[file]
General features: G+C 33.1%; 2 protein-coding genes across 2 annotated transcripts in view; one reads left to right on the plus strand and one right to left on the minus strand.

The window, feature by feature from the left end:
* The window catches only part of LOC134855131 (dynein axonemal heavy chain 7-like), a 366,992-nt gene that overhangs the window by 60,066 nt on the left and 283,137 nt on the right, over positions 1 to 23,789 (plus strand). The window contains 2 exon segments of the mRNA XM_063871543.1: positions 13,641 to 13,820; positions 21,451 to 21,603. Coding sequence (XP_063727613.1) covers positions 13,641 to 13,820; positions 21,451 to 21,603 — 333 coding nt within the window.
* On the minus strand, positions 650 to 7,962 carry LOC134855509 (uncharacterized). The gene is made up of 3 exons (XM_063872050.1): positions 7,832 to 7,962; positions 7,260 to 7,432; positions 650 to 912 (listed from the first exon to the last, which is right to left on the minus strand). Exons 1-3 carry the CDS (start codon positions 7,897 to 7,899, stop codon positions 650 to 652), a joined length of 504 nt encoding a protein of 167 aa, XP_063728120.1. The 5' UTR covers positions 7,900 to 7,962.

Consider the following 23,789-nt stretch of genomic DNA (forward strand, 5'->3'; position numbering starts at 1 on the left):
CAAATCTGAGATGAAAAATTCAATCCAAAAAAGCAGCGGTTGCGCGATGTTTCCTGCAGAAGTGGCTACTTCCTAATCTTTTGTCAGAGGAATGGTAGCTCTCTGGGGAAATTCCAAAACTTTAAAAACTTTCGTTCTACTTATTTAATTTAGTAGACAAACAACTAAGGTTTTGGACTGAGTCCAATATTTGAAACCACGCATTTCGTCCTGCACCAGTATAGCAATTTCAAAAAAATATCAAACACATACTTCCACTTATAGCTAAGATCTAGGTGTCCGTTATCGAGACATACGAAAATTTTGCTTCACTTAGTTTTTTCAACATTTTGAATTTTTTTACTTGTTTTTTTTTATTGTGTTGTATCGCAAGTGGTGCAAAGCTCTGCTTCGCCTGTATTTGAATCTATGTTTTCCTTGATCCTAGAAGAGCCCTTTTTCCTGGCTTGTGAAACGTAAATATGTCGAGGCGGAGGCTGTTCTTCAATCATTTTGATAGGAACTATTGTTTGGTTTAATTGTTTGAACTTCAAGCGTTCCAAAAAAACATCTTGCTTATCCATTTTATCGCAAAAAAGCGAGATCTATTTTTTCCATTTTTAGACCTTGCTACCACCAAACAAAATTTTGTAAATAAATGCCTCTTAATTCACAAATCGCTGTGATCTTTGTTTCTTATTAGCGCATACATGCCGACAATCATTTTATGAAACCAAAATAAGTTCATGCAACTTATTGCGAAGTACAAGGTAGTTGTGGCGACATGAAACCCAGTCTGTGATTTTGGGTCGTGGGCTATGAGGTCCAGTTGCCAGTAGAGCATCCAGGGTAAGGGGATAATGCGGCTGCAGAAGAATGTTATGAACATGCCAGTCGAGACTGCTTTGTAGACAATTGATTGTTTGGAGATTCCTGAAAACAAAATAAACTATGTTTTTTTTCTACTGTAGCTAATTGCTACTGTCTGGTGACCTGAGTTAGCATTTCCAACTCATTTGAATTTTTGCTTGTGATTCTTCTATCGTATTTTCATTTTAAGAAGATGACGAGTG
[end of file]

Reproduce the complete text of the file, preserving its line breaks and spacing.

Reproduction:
General features: G+C 33.1%; 2 protein-coding genes across 2 annotated transcripts in view; one reads left to right on the plus strand and one right to left on the minus strand.

The window, feature by feature from the left end:
* The window catches only part of LOC134855131 (dynein axonemal heavy chain 7-like), a 366,992-nt gene that overhangs the window by 60,066 nt on the left and 283,137 nt on the right, over positions 1 to 23,789 (plus strand). The window contains 2 exon segments of the mRNA XM_063871543.1: positions 13,641 to 13,820; positions 21,451 to 21,603. Coding sequence (XP_063727613.1) covers positions 13,641 to 13,820; positions 21,451 to 21,603 — 333 coding nt within the window.
* On the minus strand, positions 650 to 7,962 carry LOC134855509 (uncharacterized). The gene is made up of 3 exons (XM_063872050.1): positions 7,832 to 7,962; positions 7,260 to 7,432; positions 650 to 912 (listed from the first exon to the last, which is right to left on the minus strand). Exons 1-3 carry the CDS (start codon positions 7,897 to 7,899, stop codon positions 650 to 652), a joined length of 504 nt encoding a protein of 167 aa, XP_063728120.1. The 5' UTR covers positions 7,900 to 7,962.

Consider the following 23,789-nt stretch of genomic DNA (forward strand, 5'->3'; position numbering starts at 1 on the left):
CAAATCTGAGATGAAAAATTCAATCCAAAAAAGCAGCGGTTGCGCGATGTTTCCTGCAGAAGTGGCTACTTCCTAATCTTTTGTCAGAGGAATGGTAGCTCTCTGGGGAAATTCCAAAACTTTAAAAACTTTCGTTCTACTTATTTAATTTAGTAGACAAACAACTAAGGTTTTGGACTGAGTCCAATATTTGAAACCACGCATTTCGTCCTGCACCAGTATAGCAATTTCAAAAAAATATCAAACACATACTTCCACTTATAGCTAAGATCTAGGTGTCCGTTATCGAGACATACGAAAATTTTGCTTCACTTAGTTTTTTCAACATTTTGAATTTTTTTACTTGTTTTTTTTTATTGTGTTGTATCGCAAGTGGTGCAAAGCTCTGCTTCGCCTGTATTTGAATCTATGTTTTCCTTGATCCTAGAAGAGCCCTTTTTCCTGGCTTGTGAAACGTAAATATGTCGAGGCGGAGGCTGTTCTTCAATCATTTTGATAGGAACTATTGTTTGGTTTAATTGTTTGAACTTCAAGCGTTCCAAAAAAACATCTTGCTTATCCATTTTATCGCAAAAAAGCGAGATCTATTTTTTCCATTTTTAGACCTTGCTACCACCAAACAAAATTTTGTAAATAAATGCCTCTTAATTCACAAATCGCTGTGATCTTTGTTTCTTATTAGCGCATACATGCCGACAATCATTTTATGAAACCAAAATAAGTTCATGCAACTTATTGCGAAGTACAAGGTAGTTGTGGCGACATGAAACCCAGTCTGTGATTTTGGGTCGTGGGCTATGAGGTCCAGTTGCCAGTAGAGCATCCAGGGTAAGGGGATAATGCGGCTGCAGAAGAATGTTATGAACATGCCAGTCGAGACTGCTTTGTAGACAATTGATTGTTTGGAGATTCCTGAAAACAAAATAAACTATGTTTTTTTTCTACTGTAGCTAATTGCTACTGTCTGGTGACCTGAGTTAGCATTTCCAACTCATTTGAATTTTTGCTTGTGATTCTTCTATCGTATTTTCATTTTAAGAAGATGACGAGTG